UW-Whitewater's Office of Continuing Education and Fairhaven Senior Services announce "Democracy Today: An International Perspective" as the theme for their fall community lecture series.
Lectures will address questions such as: What is the state of democracy in the world today? Who are the advocates of democracy and how do they make their voices known in the ballot box, in street demonstrations, and via social media channels such as Twitter and Facebook? Presenters and community members will explore democracy's challenges and its future from the promise of the Arab Spring to the everyday witnesses of revolution, and in this way, examine our increasingly democratic world and what it really means to participate.
All lectures are free and open to the public and are held on Mondays at 3 p.m. in the Fellowship Hall of Fairhaven Retirement Community, 435 West Starin Road, Whitewater. Street parking is adjacent to the building.
"Challenges to the Democracies of Great Britain, India, and Nigeria"
Presented by Jane Gottlick, lecturer in political science
"Democracy in Mali and Iran: Personal Accounts from International Students"
Presented by Nana Maiga and Shirin Bouzari, international undergraduate students
"The ‘Perpetual Crises of Democracy' in Latin America"
Presented by Anne Hamilton, lecturer in political science
"Trapped Between Colonial Legacies and Dysfunctional Leaders: Democratic Successes and Challenges in Nigeria"
Presented by Adam Paddock, assistant professor of history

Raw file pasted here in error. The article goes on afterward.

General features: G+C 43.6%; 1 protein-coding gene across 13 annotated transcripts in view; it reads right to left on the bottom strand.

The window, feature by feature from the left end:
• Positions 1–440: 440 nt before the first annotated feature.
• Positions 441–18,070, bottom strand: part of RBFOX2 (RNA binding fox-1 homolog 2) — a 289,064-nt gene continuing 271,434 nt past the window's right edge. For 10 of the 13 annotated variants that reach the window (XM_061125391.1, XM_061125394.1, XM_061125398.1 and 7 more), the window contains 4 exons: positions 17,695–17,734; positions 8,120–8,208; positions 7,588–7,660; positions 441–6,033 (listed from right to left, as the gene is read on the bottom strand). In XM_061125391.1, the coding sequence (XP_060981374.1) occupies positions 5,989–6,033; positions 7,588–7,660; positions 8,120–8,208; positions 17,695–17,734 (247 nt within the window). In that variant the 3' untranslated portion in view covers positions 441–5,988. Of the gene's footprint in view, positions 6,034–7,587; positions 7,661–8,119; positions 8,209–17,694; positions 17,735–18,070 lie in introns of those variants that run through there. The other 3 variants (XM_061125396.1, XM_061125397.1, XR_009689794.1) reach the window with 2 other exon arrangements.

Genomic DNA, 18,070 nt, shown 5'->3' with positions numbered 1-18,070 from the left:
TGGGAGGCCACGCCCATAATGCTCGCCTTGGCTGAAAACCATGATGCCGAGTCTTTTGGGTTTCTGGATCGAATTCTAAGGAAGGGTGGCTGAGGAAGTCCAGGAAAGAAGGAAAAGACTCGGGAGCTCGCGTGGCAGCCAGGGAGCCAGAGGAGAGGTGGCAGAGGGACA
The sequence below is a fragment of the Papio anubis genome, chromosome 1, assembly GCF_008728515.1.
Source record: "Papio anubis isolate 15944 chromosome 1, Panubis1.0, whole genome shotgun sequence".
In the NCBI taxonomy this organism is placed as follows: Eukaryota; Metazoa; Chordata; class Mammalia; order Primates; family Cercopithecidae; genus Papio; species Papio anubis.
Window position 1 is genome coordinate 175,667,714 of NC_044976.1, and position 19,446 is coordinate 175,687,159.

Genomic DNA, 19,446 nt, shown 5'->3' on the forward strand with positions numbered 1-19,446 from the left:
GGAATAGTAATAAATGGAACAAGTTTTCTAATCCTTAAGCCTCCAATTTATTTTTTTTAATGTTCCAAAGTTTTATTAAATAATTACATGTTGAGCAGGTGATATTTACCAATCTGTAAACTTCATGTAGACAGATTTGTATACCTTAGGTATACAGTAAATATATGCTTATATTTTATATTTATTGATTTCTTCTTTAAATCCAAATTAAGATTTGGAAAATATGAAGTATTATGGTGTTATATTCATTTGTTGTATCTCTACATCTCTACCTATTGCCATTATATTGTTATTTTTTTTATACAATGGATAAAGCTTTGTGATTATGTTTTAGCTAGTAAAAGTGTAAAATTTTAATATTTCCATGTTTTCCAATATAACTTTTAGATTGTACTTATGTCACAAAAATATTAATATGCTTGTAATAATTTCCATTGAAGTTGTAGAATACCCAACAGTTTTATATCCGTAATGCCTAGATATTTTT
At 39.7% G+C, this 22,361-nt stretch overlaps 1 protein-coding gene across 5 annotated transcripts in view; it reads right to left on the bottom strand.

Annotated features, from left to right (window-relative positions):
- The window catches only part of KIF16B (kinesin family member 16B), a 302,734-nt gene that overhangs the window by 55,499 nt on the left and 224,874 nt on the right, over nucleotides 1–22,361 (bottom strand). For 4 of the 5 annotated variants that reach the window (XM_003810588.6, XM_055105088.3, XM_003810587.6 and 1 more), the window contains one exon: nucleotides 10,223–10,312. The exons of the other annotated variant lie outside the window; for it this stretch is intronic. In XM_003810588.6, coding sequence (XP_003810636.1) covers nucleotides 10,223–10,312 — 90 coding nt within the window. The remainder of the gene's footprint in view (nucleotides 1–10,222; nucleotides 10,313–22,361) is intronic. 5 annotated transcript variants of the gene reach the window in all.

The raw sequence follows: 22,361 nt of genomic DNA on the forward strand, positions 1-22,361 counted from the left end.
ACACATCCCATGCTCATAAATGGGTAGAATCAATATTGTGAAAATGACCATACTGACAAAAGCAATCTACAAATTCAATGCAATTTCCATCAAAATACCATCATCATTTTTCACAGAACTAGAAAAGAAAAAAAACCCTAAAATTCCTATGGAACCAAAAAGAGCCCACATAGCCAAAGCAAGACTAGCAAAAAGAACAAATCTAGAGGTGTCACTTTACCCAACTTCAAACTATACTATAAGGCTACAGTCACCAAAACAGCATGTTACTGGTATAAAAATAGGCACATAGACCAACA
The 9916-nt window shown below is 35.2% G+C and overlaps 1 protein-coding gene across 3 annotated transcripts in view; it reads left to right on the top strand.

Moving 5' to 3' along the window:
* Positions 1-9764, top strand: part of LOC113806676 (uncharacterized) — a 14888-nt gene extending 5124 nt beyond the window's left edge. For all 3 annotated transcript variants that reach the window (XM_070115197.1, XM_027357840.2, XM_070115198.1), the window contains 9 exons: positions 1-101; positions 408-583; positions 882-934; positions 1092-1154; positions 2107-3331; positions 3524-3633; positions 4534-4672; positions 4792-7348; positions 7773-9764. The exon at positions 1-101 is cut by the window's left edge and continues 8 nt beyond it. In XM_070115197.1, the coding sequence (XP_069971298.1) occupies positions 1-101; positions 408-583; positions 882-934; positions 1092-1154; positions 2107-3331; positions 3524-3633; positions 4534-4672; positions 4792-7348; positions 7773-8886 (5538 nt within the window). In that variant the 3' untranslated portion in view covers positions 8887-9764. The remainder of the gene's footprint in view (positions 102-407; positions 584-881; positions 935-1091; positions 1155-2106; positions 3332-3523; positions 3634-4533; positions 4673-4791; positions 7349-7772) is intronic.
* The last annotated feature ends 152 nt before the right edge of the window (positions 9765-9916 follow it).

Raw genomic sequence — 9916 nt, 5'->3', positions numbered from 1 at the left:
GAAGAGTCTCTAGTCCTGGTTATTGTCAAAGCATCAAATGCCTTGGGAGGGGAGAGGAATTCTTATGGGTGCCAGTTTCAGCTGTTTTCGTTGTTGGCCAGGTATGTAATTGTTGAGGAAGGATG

"The Arab Spring: Democracy and Social Protest in the Middle East"
Presented by Molly Patterson, assistant professor of history
"Democracy in Retreat? The Challenge of Democracy After the "Third Wave"
Presented by F. Peter Wagner, associate professor of political science
"The Transition to Democracy in Mexico: A Check-Up"
Presented by Bert Kreitlow, lecturer in history
"Is Democracy Possible in the Middle East? Exploring the Egyptian Spring"
Presented by Hala Ghoneim, assistant professor of languages and literatures
"Internet in China: Enhancing Democracy or Net Vigilantism"
Presented by Katrina Liu, assistant professor of curriculum and instruction
"Iran and Democracy"
Presented by Zohreh Ghavamshahidi, professor of political science
Unable to attend? Links to videos of lectures, including those from prior series, can be found at http://www.uww.edu/ce/fairhaven. Please contact Kari Borne at 262-472-1003 or firstname.lastname@example.org for further information.